Bundesarchiv Bild | Wikimedia Commons

Lithuanian-American young adult author Ruta Sepetys has known her whole life of the trials faced by refugees fleeing war. Her father fled from Lithuania when the Soviets occupied the country following World War II and spent nine years in refugee camps before he was able to come to the United States.

Adam Kloppe, a public historian with the Missouri History Museum joined Don Marsh to discuss the museum’s new exhibit "Spies, Traitors, Saboteurs: Fear and Freedom in America," and the St. Louis connections to that world.
Kelly Moffitt | St. Louis Public Radio

The NSA, Edward Snowden, homeland security, terrorism … none of these terms are far from any American’s mind these days. But they are founded in historic events that have emerged through the United States history.

On Wednesday’s “St. Louis on the Air,” Adam Kloppe, a public historian with the Missouri History Museum joined Don Marsh to discuss the museum’s new exhibit "Spies, Traitors, Saboteurs: Fear and Freedom in America," and the St. Louis connections to that world. The exhibit comes to St. Louis from the International Spy Museum, located in Washington D.C.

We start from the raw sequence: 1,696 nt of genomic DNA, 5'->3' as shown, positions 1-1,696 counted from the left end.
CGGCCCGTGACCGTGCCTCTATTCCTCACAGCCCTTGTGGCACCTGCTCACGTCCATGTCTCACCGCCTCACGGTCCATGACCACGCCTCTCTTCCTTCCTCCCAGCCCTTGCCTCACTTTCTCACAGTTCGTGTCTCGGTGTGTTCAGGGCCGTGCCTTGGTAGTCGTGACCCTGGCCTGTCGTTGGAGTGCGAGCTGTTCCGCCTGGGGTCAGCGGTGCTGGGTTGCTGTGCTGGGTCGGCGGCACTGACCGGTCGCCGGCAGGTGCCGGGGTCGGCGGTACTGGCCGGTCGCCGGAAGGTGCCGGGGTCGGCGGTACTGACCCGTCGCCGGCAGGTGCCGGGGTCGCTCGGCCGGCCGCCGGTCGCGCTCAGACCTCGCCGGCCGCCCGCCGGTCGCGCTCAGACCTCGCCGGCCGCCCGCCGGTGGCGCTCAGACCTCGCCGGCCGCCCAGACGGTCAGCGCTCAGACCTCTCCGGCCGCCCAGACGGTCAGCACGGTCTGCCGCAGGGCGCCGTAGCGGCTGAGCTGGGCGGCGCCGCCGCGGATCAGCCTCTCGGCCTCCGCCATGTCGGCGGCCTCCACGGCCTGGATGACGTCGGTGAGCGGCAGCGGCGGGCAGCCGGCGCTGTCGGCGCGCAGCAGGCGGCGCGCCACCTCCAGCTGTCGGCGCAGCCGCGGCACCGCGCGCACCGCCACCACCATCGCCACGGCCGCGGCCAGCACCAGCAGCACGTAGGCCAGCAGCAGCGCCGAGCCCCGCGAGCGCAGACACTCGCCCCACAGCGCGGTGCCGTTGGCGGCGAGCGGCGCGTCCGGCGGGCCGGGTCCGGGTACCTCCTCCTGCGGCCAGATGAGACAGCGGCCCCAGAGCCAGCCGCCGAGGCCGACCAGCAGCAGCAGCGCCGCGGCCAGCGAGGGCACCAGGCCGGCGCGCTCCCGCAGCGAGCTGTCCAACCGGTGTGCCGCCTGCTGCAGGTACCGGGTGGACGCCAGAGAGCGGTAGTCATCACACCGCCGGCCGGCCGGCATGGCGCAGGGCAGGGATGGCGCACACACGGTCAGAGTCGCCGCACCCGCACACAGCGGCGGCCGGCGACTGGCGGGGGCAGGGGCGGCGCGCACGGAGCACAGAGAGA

Kelly Moffitt | St. Louis Public Radio

Lou Baczewski joined “St. Louis on the Air” last year to discuss his plans to document his grandfather’s World War II service to benefit veterans’ organizations. Now, he’s returned from a bicycle tour in Europe, where he retraced the route of his grandfather’s division during the war. He biked over 400 miles and raised $5000 for veterans’ organizations during the process.

Press Image courtesy of Kimberley French, 20th Century Fox

If you haven’t seen the “The Revenant,” nominated for 12 Oscars, you’ve probably heard about the mythologized performance of Best Actor-hungry Leonardo DiCaprio who went to great lengths to make his performance as the wild and ferocious frontiersman Hugh Glass believable.

Kelly Moffitt | St. Louis Public Radio

The Fargesn Media Project is a collaboration between Jewish and black activists who are looking to catalog the voices of those who participated in protests in Ferguson and throughout the St. Louis region, starting in August 2014. It was inspired by Rabbi Michael Rothbaum's Rosh Hashanah sermon, Ferguson/Fargesn.

James Fernandez and Luis Agreo.

A Spanish author and filmmaker and NYU professor have come to St. Louis this week to do field work and discuss their book about Spanish immigration in the U.S. — particularly to St. Louis. Luis Agreo and Dr. James D. Fernandez travelled the world for nine years to understand the plight of Spanish immigrants across the globe.  It is called "Invisible Immigrants: Spaniards in the U.S. (1868-1945)."

Wikimedia Commons

Downtown St. Louis has been characterized by myriad personae over the years. It’s a place where Native Americans arrived by canoe and built a grand mound city. It’s also a place that holds both great Victorian architecture and International Style skyscrapers.